“Bill and I,” by Eric Robert Nolan (flash fiction)
“That cat ate my wedding band.”
Big Bill studied the moving black flame of the accused as it tiptoed nimbly across the fence separating the alley beside McCarthy’s Bar from the alley beside Baxter’s Furniture. I love the way cats look when they climb. Their feet lead them lithely and certainly over high surfaces – like the flimsy rampart of that green picket fence. Cats will flicker along their improbable paths as weightlessly as fire itself.
“That cat did nothing of the kind, Bill.” That was my job – talking sense into him. You take a summer job as a busboy at an Irish bar in Queens, you wind up with unexpected responsibilities.
I’d been assigned as Bill’s chaperone on my first night, by Clay, the weeknight bartender: “Tell ya what, Mr. Psychology Major – if you’re so smart, you can keep Big Bill out of trouble when he goes to take a leak in the alley. Whenever he goes out, you make sure he gets back in.” The guys at the bar guffawed, so I gathered that this was some onerous task.
But it wasn’t. Bill liked to be listened to. Most people are like that. We’d chatted about his late wife. I’d asked him why they called him “Big Bill” (he was of average size), and he laughed amiably back at me that he didn’t know either. I made sure he zipped up when he was finished urinating, and I made sure he didn’t drop his keys or his wallet.
“Everything okay?” Clay gaped upon our first return. The guys at the bar looked like they were waiting for the punchline of an excellent recurring inside joke.
“Fine.” I started wiping down the tables again.
“No crazy stories? No craziness at all?”
“None. Sure, he’s drunk. Just be polite to him and he’s fine.”
Clay regarded me with disappointment, black and keen. He placed his palms flatly on the bar and pitched forward. The light reflecting on his bald head made it glint like the head of a torpedo.
“Okay, Mr. Psychology Major. If you’re so smart, figure ME out.”
But everything was not okay tonight – not when Big Bill saw that cat.
“I’m TELLIN” you – it ate my wedding band!” His watery eyes fixed on it with real injury in them, and with what looked like genuine recognition. His trembling right hand clutched the nest of silver curls that sprawled in disorder upon his head. The grief upon his features was as heavy as the palpable scent of alcohol that released with his every breath.
“Cats don’t even do that, Bill. C’mon.” That was correct, wasn’t it? Only dogs were stupid enough to swallow things that they shouldn’t. When I was nine, my dog swallowed the head of my G.I. Joe Desert Warfare Specialist action figure … also a good-sized rock one day, too, for some damned reason. Duffy just bolted it, when I was walking him, right out of the blue. He fell upon it as though it were a Milk-Bone.
“This one DID,” Bill insisted, “just this MORNING. Stole into my house through my bedroom window, swallowed my wedding band and ran right back out.” I realized now that he was close to tears. He began to shake. And his eyes would not move from that pitch-black cat on its silent walk.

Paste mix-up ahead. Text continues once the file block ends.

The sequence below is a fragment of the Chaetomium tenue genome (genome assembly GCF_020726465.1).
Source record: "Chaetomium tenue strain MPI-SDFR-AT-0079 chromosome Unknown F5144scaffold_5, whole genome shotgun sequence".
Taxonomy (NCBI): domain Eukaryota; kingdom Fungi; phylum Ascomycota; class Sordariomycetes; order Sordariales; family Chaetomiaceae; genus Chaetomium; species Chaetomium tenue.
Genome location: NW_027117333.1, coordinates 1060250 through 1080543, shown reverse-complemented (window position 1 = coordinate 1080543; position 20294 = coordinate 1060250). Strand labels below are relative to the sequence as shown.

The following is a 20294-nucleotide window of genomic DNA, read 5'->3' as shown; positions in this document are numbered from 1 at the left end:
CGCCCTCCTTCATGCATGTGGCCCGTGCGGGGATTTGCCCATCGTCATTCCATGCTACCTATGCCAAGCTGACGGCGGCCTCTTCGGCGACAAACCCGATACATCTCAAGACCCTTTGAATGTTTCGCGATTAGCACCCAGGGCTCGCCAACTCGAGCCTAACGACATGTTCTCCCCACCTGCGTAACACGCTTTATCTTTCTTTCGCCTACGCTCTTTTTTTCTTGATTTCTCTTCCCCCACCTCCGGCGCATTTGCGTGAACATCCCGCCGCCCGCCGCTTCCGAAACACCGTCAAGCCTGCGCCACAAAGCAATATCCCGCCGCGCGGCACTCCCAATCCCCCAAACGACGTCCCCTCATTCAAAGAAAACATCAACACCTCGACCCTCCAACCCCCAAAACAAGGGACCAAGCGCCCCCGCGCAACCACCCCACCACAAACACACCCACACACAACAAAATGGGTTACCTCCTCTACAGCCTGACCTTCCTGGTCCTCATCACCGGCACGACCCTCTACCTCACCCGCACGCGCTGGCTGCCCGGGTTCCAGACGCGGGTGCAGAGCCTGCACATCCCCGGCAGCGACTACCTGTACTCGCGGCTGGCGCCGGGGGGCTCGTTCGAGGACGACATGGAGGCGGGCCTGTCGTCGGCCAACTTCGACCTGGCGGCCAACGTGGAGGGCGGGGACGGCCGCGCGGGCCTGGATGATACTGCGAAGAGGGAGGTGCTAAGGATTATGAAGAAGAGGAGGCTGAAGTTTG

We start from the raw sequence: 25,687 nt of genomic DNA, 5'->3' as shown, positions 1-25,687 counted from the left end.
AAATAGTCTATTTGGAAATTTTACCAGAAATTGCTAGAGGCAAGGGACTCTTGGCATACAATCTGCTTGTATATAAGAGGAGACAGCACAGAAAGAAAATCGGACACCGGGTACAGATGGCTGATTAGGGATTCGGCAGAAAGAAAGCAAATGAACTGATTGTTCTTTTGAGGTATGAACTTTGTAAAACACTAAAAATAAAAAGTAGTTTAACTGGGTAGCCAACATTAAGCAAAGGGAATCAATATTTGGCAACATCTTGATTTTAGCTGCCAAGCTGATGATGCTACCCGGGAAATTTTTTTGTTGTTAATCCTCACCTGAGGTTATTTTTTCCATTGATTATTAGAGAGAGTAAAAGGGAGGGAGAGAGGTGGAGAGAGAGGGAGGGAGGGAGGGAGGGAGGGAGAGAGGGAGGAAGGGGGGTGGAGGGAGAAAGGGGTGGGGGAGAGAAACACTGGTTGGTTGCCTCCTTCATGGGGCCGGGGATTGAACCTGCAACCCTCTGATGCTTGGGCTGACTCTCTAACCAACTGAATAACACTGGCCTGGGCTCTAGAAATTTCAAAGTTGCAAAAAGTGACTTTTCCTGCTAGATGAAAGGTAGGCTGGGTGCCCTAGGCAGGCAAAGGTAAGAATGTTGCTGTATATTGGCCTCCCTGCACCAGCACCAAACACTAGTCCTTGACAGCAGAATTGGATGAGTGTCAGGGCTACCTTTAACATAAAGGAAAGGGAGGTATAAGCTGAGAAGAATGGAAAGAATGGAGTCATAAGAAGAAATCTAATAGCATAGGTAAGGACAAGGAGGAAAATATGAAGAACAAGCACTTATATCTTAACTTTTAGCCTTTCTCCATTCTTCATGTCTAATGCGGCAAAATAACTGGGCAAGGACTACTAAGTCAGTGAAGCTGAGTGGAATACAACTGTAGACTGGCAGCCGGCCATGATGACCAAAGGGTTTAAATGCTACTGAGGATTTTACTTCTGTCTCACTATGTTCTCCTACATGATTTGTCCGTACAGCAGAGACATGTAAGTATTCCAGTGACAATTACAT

Its svelte and winding flame paused not a moment.
“WHAT, damn you?!”
“Look at your left hand … your wedding band is right there. You’re wearing it.”
His gaze finally fell away from the cat to chase desperately across his hand. There, on the pale flesh with the liver spots, was the wedding band, thick and gold and shining, like a bright-faced sentinel among the faded palisades of his trembling fingers.
Bill snapped his fingers and pointed at me, smiling like newly fortunate gambler. “You’re right, boy!” he chirped happily, as though I had just expertly answered some riddle asked of both of us. “The mind plays tricks!” He spun precariously on one drunken heel and marched back into McCarthy’s Bar.
I remained there, pondering what I’d seen.
The attraction of alcohol’s chemical magic is this – it’s usually predictable. A man knows how it will make him feel, most of the time; otherwise, he wouldn’t drink it. A man can drink to feel strong or brave, and he can find just such resolve, halfway into his third gin-and-tonic. He can drink to forget – driven on his a glass-bottle ship to the very same island of forgetting that eased Odysseus’ sailors. He can drink to make the women around him more lovely or charming – the more that he drinks, the more their common features will subtly arrange to arouse him, the more their middling words will startle his rapport.
But had tonight’s drink instead made Big Bill psychotic?
Or had I just witnessed dementia – or even a schizophrenic episode?
Life is a crapshoot. You can wind up being the guy who hallucinates in the alley beside a bar. Or you can wind up being the guy who looks after him. Neither is an especially happy existence, but one is clearly better than the other. What bothers me is this – it doesn’t really matter how good a person you are. You can wind up either man, regardless of the life you lead.
None of this mattered to the cat. It was a slim and spiraling, fluid onyx shadow, substanceless and out of reach. It was as noiseless as smoke. It was as indifferent as the darkness that falls over all the world, and all of us, when the day ends. To its own golden eyes, Bill and I probably looked about the same.
I wish that I could envision my feet leading me lithely and certainly over high surfaces – flickering along an improbable path, as weightlessly as fire itself. But I can’t.
“Eric!” bellowed a voice from the bar. It was time to go back in.
(c) Eric Robert Nolan 2023
Photo credit: Graham Crumb/Imagicity.com, CC BY-SA 3.0 <https://creativecommons.org/licenses/by-sa/3.0>, via Wikimedia Commons